Hello - we purchased Beautyrest Phenom Crossover Firm from Sleepy. Why is it that I cannot find this model at any other retailer except sleepys. Sleepys claims to match the price on this model if I find it else where. Is this a model made just for sleepy’s by Simmons?
Also- we got the firm, my wife does not love it. Would you opt for exchanging it paying almost 400-500 more for restockingfee + difference for a new mattress from same line, or get a great Latex Topper to soften this bed? Also since it is made from foam in the upper layers will it eventually djust and become softer?
Most of the larger retailers such as Sleepys that sell the major brands insist on some very slight and mostly cosmetic differences in their mattresses (perhaps in the cover or with a very thin layer inside it or a slight variance in the number of coils … all of which are mostly meaningless) and then use a different name for the mattress so that there aren’t any mattresses that are “exactly the same” sold in their same area that a consumer can use to make comparisons or to “price match”. Each similar mattress in the same area or that is sold by other larger retailers (with very minor changes) can all have different names in different stores.
There is more about the different ways that one mattress can “match” another one in post #9 here but the only way to know whether another mattress would be the same (or very close) is by comparing the specifics of the layers and components inside the mattress and the major manufacturers and larger chain stores usually either can’t or won’t provide this information to their customers.
Their lack of transparency and misleading marketing tactics they use like these along with the lower quality/density and less durable materials the major manufacturers generally use in their mattresses are just one of many reasons that I suggest completely avoiding the major brands (such as Sealy, Simmons, and Serta) and the chain stores that tend to promote them (see the guidelines here) along with any mattress where you aren’t able to find out the information you need to make an informed choice about the quality and durability of the materials and the mattress as a whole (see this article).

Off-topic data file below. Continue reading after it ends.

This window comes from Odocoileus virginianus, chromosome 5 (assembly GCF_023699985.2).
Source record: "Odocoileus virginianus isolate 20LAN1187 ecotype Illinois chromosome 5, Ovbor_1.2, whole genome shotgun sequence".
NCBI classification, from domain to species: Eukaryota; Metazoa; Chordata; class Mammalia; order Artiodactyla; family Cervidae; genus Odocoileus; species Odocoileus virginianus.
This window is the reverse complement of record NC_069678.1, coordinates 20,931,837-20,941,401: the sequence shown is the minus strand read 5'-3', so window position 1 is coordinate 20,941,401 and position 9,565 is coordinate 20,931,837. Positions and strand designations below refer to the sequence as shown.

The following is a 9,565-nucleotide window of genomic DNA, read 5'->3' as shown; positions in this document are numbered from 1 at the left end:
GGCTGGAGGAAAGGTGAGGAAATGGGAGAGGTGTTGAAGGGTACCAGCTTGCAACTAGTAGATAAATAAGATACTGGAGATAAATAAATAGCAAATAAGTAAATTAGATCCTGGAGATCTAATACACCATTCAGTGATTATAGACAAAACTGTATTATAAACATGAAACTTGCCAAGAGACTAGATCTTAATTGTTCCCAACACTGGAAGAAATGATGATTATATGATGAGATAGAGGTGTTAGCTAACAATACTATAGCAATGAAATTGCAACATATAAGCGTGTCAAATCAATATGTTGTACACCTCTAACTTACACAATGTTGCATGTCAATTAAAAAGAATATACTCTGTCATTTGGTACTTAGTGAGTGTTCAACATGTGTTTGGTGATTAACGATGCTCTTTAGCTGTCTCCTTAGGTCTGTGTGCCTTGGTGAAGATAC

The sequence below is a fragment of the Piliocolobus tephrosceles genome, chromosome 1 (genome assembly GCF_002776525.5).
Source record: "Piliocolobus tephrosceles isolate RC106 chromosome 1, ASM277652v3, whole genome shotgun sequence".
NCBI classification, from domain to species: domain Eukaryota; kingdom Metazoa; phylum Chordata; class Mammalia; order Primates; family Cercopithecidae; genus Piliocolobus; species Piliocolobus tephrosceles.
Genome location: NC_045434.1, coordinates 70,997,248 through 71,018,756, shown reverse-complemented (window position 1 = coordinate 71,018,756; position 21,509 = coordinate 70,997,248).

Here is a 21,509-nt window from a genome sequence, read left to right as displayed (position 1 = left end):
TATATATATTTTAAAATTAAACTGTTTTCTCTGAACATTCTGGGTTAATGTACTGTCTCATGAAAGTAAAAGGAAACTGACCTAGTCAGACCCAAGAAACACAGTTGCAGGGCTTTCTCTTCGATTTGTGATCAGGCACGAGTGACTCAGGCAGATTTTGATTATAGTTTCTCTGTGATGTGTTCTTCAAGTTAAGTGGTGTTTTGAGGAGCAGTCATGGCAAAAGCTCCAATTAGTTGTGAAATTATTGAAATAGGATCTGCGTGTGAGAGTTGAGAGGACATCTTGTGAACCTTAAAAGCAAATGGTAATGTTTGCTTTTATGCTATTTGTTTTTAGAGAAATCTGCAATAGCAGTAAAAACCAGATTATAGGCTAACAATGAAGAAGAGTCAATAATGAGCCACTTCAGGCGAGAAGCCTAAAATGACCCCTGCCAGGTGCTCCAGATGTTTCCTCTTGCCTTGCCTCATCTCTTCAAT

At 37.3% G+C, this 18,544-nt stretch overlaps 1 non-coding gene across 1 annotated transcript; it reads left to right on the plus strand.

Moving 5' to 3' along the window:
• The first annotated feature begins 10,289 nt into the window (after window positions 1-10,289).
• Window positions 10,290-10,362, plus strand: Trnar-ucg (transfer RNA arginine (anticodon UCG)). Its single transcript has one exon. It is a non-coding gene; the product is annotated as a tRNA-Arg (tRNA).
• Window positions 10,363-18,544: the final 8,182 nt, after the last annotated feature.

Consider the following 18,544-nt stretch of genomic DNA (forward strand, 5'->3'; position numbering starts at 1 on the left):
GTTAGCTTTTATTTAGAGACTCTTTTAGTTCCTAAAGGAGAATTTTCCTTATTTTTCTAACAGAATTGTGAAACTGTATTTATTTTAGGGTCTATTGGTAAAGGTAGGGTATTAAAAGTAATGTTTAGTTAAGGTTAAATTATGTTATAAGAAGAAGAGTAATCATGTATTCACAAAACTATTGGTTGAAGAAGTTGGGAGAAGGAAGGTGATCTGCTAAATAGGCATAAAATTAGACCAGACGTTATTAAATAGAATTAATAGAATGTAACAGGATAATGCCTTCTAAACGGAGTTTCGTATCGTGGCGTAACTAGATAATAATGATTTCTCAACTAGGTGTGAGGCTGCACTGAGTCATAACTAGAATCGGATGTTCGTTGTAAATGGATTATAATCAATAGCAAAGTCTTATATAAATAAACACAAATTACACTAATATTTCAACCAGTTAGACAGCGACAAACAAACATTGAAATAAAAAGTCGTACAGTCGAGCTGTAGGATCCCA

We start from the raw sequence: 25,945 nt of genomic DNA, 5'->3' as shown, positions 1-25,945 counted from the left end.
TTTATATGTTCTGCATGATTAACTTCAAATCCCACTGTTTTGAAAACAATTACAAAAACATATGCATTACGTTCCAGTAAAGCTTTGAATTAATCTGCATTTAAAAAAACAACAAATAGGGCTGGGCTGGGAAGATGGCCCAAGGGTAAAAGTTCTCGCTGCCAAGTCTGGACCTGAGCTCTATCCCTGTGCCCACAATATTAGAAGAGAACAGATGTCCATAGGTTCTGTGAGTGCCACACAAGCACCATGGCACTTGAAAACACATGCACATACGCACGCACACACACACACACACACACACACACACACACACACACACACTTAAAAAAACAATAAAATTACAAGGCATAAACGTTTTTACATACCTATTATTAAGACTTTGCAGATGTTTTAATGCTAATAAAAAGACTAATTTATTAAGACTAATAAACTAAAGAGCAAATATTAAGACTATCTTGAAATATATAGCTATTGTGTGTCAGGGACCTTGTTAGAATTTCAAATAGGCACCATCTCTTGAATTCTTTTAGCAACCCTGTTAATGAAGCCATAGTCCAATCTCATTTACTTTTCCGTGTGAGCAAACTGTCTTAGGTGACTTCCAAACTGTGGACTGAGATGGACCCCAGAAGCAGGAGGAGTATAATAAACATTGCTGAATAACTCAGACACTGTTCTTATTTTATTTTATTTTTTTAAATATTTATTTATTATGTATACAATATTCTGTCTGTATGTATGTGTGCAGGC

There will be a break in and adjustment period over the first few weeks as your mattress softens a little and you adjust to the “feel” of a new sleeping surface that is different from what you are used to (see post #3 here) but I don’t know if it will be “enough” to make your mattress comfortable for you. If you are experiencing any discomfort or “symptoms” after a few weeks (Sleepy’s exchange policy is 21 days I believe) then it’s likely that your mattress just isn’t a good match for you in terms of PPP (Posture and alignment, Pressure relief, and Personal preferences).
Like many of the members that have come here with a similar situation you are in a somewhat unfortunate position where you need to exchange or “fine tune” a mattress and are “locked in” to a store that sells lower quality/value mattresses that I would normally suggest avoiding in the first place and where there may not be any particularly good quality/value options available to you. There are some suggestions and ideas in post #2 here about the two main strategies that you can use that can help you make the best of a difficult situation.
Since you already have a firm mattress and since if you exchange for an even firmer mattress with less of the lower quality materials and that would probably have a lower price you won’t receive the difference back and if you exchange for a softer mattress you would not only need to pay more but it would probably also use even more of the lower quality and less durable materials that would be best to avoid than the mattress you already have … I would probably lean towards keeping your firmer mattress and adding a topper (if you still need to after a few weeks) to make the best of an unfortunate situation.
If after a few weeks the mattress is still too firm for you then a topper can certainly be a good solution and to some degree it can also help extend the life of the lower quality foams that are in the top layers of your mattress as well because it will absorb some of the compression forces that would soften and break down the upper layers in your mattress more rapidly. If you do decide to go in this direction then there is also more information about how to choose a topper in post #2 here and the topper guidelines it links to that can help you use your sleeping experience as a reference point and guideline to help you choose the type, thickness, and firmness for a topper that has the least possible risk and the best chance for success. It also includes a link to a list of some of the better online sources for toppers I’m aware of as well.